This is not the end of the story, ‘Development of Innovation’ projects are all about proving transferability from one EU state to another. Excited by their discoveries, the next stop was Budapest then Slovakia to see if we could replicate some results. Martin Clark (Director of Grampus) and Emi Fujiwawa (Chelsea College) were joined by Khenye Gauger (Chelsea College) and they worked to use Romanian lime with pigments from the area surrounding the southern Slovakian village of Ipel’ský Sokole.
In Budapest a visit to the Kodály Memorial Museum was inspiring for the access it gave to textile ideas and the Art Deco style architecture with ‘Green Men’.
Beautiful textiles, vibrant colours and ‘Green Men’ – inspirational elements in Budapest
Elderberries were in rather short supply – they are used in this region of Slovakia to make ‘parlinka’ – a strong local alcoholic spirit, so we gathered the purple black fruits from another common Sambucus species, s.racemosa.
Inspired by the EU Grundtvig Learning Partnership ‘Awakening the Green Man’ (which links to ‘Green Village’ through the ‘Learning by Doing’ actions), the team designed a ‘Green Man’ on paper and set-off to transfer it to the wall of a clay built “Pannonian Plain longhouse’ .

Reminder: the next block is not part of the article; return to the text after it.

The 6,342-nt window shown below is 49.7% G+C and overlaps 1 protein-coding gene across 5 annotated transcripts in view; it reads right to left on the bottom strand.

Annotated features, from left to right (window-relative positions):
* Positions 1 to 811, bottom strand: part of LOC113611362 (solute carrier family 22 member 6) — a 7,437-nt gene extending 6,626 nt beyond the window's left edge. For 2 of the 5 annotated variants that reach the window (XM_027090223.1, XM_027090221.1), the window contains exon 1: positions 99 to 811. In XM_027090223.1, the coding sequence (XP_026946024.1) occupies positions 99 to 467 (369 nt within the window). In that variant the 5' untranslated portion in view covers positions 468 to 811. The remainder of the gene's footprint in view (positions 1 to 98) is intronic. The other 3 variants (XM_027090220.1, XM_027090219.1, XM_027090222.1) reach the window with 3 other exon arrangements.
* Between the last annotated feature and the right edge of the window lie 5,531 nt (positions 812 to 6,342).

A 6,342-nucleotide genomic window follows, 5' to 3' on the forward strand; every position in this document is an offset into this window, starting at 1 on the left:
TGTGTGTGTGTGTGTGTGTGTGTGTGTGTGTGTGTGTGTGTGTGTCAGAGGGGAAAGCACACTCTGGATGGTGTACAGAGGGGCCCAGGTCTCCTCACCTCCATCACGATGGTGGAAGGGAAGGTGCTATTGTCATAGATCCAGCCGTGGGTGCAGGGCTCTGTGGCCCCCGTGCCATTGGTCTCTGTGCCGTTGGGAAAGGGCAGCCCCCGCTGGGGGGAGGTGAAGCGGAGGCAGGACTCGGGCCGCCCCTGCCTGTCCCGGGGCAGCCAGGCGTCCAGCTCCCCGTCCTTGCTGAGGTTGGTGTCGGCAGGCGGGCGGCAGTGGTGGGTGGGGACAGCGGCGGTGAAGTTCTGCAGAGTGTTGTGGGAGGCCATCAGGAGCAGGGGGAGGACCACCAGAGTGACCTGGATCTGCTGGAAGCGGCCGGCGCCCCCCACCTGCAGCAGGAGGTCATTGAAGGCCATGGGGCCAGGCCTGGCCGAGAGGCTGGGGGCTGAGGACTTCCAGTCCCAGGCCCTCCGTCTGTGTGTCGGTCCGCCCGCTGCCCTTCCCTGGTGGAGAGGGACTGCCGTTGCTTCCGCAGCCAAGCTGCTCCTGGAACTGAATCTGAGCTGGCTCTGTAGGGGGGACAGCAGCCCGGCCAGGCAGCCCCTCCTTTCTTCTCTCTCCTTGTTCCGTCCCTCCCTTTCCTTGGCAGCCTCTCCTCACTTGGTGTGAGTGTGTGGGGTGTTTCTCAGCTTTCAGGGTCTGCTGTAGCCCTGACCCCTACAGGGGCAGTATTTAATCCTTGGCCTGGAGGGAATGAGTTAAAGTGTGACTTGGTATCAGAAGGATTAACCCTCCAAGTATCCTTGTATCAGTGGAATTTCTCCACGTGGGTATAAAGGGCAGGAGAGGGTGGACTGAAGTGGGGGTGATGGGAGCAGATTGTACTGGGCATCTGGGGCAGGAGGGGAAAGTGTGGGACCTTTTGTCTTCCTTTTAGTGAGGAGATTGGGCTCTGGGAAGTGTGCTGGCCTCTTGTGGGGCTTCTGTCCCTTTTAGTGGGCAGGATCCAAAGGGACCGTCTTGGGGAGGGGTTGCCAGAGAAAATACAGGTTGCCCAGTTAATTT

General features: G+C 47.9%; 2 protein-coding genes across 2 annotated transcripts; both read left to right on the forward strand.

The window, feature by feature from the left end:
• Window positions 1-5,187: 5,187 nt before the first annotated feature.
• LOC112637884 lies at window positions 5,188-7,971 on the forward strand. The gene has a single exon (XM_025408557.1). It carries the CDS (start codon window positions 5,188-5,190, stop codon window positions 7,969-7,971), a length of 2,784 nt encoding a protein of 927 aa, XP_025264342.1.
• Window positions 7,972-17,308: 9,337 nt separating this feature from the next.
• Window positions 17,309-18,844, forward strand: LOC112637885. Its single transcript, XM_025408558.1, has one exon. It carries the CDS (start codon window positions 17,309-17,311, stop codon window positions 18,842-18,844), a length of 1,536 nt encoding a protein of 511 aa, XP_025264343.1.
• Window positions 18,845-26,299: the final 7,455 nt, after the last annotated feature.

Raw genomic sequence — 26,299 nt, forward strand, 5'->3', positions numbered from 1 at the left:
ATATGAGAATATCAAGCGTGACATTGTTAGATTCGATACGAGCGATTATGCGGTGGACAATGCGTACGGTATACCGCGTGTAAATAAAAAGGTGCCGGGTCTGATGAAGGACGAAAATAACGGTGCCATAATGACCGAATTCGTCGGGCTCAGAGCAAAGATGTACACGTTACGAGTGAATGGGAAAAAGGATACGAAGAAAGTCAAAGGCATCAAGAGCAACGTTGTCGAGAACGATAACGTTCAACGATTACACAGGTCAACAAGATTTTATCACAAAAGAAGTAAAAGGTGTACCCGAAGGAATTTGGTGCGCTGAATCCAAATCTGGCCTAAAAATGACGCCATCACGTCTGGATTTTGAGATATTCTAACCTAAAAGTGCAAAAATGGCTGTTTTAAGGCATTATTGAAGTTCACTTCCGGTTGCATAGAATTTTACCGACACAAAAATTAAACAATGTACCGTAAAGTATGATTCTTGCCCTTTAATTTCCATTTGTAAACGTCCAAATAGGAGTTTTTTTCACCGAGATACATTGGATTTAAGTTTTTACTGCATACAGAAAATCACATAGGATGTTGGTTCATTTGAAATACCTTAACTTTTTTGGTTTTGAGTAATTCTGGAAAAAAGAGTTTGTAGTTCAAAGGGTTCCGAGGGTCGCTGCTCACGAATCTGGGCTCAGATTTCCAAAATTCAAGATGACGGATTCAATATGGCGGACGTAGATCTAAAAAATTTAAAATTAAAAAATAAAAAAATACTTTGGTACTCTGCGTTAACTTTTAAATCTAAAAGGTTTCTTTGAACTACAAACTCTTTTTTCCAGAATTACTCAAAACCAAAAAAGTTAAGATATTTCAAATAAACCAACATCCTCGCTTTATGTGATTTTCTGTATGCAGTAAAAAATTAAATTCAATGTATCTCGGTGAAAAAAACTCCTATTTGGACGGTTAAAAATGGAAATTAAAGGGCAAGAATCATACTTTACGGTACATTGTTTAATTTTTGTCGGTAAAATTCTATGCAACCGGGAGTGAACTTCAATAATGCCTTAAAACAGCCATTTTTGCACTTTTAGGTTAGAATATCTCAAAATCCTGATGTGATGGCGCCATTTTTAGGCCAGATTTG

As hoped, the purple-black berries gave a rich green when mixed with the slaked lime and walnut husks, Greater Celen-
dine and purple plums gave strong yellows and browns for later experiments (in Slovenia). The ‘Green Man’ face with the oak leaves growing from the nose and mouth and forming eyebrows is a Pagan Medieval symbol adopted by the church and later a favourite of the ‘Art-Deco’ movement. It’s meaning is ambiguous but ideas revolve around forest spirits, wood Gods, breathing life into trees and sustainable use of forests products. Capturing the image of the ‘Green Man’ using locally made sustainable paints is for ‘Green village’ a matter of giving clear messages the green man on squared paper. about sustainable rural development. 13 I Green Village
Martin Clark, Emi Fujisawa and Khenye Gager, Grampus Heritage and Chelsea College UAL come together to transfer simple but effective ideas in art, design, rural development and inter-generational learning between European states
Footnote: in the design, the position on the wall is dictated by the water-tap (see centre of the mouth). Water is a major issue in Europe; Romania, Slovakia and Hungary have suffered the hottest and driest summer for over 80 years after a severe and snowy winter. Climate change is a challenge for all of Europeâ€™s citizens and the work of the â€˜Green villageâ€™ project will always consider the importance of life-giving water.